In Regard to: Irma M Puspitasari, Rizky Abdulah, Chiho Yamazaki, Satomi Kameo, Takashi Nakano and Hiroshi Koyama: Updates on clinical studies of selenium supplementation in radiotherapy. Radiation Oncology 2014, 9:125.
Puspitasari IM, Abdulah R, Yamazaki C, Kameo S, Nakano T, Koyama H: Updates on clinical studies of selenium supplementation in radiotherapy. Radiat Oncol 2014, 9: 125. 10.1186/1748-717X-9-125
Meyer HA, Endermann T, Stephan C, Stoedter M, Behrends T, Wolff I, Jung K, Schomburg L: Selenoprotein P Status Correlates to Cancer-Specific Mortality in Renal Cancer Patients. PLoS One 2012, 7: e46644. 10.1371/journal.pone.0046644
Xia Y, Hill KE, Byrne DW, Xu J, Burk RF: Effectiveness of selenium Supplements in a low-selenium area of China. Am J Clin Nutr 2005, 81: 829-834.
Burk RF, Norsworthy BK, Hill KE, Motley AK, Byrne DW: Effects of chemical form of selenium on plasma biomarkers in a high-dose human supplementation trial. Cancer Epidemiol Biomarkers Prev 2006, 15: 804-810. 10.1158/1055-9965.EPI-05-0950
Persson-Moschos M, Alfthan G, Akesson B: Plasma selenoprotein P levels of healthy males in different selenium status after oral supplementation with different forms of selenium. Eur J Clin Nutr 1998, 52: 363-367. 10.1038/sj.ejcn.1600565
Hurst R, Armah CN, Dainty JR, Hart DJ, Teucher B, Goldson AJ, Broadley MR, Motley AK, Fairweather-Tait SJ: Establishing optimal selenium status: results of a randomized, double-blind, placebo-controlled trial. Am J Clin Nutr 2010, 91: 923-931. 10.3945/ajcn.2009.28169
Muecke R, Schomburg L, Buentzel J, Kisters K, Micke O: Blood selenium Status in tumor patients: Omnia sunt venena, nihil est sine veneno. Sola dosis facit venenum. Trace Elem Electrolytes 2010, 27: 181-182.
Muecke R, Schomburg L, Buentzel J, Kisters K, Micke O: Selenium or no selenium-that is the question in tumor patients: a new controversy. Integr Cancer Ther 2010, 9: 136-141. 10.1177/1534735410367648
Bleys J, Navas-Acien A, Guallar E: Serum selenium levels and all cause, cancer, and cardiovascular mortality among US adults. Arch Intern Med 2008, 168: 404-410. 10.1001/archinternmed.2007.74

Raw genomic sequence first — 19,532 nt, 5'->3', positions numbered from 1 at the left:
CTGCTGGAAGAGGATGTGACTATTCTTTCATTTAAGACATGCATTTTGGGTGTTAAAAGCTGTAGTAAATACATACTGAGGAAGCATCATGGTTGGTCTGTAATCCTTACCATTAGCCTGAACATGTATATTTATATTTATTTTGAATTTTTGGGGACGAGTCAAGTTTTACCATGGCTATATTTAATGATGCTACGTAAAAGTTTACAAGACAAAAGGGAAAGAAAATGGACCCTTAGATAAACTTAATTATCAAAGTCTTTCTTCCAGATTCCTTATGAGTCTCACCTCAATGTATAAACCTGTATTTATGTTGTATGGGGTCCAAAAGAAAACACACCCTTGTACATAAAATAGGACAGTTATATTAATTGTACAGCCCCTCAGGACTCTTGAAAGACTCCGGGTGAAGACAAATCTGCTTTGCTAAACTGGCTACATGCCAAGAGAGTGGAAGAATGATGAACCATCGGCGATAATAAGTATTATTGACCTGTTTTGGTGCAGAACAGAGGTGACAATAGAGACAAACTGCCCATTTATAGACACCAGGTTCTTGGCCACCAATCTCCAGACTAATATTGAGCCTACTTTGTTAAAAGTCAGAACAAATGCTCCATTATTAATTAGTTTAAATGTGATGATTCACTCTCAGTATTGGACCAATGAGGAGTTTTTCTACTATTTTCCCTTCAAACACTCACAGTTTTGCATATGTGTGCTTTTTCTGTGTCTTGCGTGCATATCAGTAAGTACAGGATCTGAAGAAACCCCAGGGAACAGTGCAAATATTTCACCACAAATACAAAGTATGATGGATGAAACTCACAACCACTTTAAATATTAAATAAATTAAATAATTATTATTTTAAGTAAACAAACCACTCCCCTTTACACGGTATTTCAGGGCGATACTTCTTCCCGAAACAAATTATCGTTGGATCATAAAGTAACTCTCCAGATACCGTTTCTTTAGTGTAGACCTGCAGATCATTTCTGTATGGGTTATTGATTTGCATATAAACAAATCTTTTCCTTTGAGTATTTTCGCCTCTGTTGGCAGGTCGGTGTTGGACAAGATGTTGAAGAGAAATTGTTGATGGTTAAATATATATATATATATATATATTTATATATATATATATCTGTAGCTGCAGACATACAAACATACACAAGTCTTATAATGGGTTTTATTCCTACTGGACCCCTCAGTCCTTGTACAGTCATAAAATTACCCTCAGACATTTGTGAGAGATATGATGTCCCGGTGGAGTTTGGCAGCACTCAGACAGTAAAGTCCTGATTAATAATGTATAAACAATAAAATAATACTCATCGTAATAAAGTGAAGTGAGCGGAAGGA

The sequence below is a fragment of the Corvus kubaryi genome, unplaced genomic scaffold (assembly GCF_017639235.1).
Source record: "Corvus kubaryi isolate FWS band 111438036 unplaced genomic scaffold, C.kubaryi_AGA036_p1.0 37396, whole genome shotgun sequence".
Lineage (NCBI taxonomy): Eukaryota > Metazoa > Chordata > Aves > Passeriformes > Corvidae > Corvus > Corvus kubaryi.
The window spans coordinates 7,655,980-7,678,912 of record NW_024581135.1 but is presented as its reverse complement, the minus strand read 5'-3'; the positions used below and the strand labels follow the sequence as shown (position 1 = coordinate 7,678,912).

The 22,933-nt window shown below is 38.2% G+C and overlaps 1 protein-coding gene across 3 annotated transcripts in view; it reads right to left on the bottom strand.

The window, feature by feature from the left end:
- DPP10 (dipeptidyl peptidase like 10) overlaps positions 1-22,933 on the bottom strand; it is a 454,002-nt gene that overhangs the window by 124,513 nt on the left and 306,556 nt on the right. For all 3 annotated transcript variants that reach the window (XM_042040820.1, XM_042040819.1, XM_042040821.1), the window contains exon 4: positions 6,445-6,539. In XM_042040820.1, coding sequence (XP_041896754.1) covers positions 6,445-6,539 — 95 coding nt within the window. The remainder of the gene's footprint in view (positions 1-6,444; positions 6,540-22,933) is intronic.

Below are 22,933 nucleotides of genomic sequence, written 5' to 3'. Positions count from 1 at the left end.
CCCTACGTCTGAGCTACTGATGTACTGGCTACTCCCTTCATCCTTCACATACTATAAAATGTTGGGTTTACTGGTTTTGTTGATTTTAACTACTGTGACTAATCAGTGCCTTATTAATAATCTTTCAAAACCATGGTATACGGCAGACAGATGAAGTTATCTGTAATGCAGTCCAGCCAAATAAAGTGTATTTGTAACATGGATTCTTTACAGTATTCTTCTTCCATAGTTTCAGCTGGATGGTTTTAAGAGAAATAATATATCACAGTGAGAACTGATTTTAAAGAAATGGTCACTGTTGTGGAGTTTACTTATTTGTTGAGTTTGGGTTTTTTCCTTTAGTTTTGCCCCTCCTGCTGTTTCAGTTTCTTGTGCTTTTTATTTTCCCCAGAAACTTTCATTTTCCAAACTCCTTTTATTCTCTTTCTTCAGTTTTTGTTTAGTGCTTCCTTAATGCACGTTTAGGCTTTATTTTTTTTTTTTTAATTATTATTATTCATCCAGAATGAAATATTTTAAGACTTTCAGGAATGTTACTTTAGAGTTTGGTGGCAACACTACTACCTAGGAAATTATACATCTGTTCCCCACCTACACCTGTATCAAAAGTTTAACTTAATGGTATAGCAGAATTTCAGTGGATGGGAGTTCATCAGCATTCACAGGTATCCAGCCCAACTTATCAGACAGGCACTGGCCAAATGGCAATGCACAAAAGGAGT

Karp DD, Lee SJ, Keller SM, Wright GS, Aisner S, Belinsky SA, Johnson DH, Johnston MR, Goodman G, Clamon G, Okawara G, Marks R, Frechette E, McCaskill-Stevens W, Lippman SM, Ruckdeschel J, Khuri FR: Randomized, Double-Blind, Placebo-Controlled, Phase III Chemoprevention Trial of Selenium Supplementation in Patients With Resected Stage I Non-Small- Cell LungCancer: ECOG 5597. J Clin Oncol 2013,31(33):4179-4187. 10.1200/JCO.2013.49.2173
Lippman SM, Klein EA, Goodman PJ, Lucia MS, Thompson IM, Ford LG, Parnes HL, Minasian LM, Gaziano JM, Hartline JA, Parsons JK, Bearden JD, Crawford ED, Goodman GE, Claudio J, Winquist E, Cook ED, Karp DD, Walther P, Lieber MM, Kristal AR, Darke AK, Arnold KB, Ganz PA, Santella RM, Albanes D, Taylor PR, Probstfield JL, Jagpal TJ, Crowley JJ, et al.: Effect of selenium and vitamin E on risk of prostate cancer and other cancers: The selenium and vitamin E cancer prevention trial (SELECT). JAMA 2009, 301: 39-51. 10.1001/jama.2008.864
Muecke R, Schomburg L, Glatzel M, Bernd-Skorka R, Baaske D, Reichl B, Buentzel J, Kundt G, Prott FJ, De Vries A, Stoll G, Kisters K, Bruns F, Schaefer U, Willich N, Micke O: Multicenter, phase III trial comparing selenium supplementation with observation in gynecologic radiation oncology. Int J Radiat Oncol Biol Phys 2010, 70: 828-835. 10.1016/j.ijrobp.2009.08.013
The authors declare that they have no competing interests.
All authors participated in the drafting and revising of the manuscript. All authors read and approved the final manuscript.
About this article
Cite this article
Muecke, R., Micke, O., Schomburg, L. et al. Selenium supplementation in radiotherapy patients: do we need to measure selenium levels in serum or blood regularly prior radiotherapy?. Radiat Oncol 9, 289 (2014). https://doi.org/10.1186/s13014-014-0289-0
- Clinical studies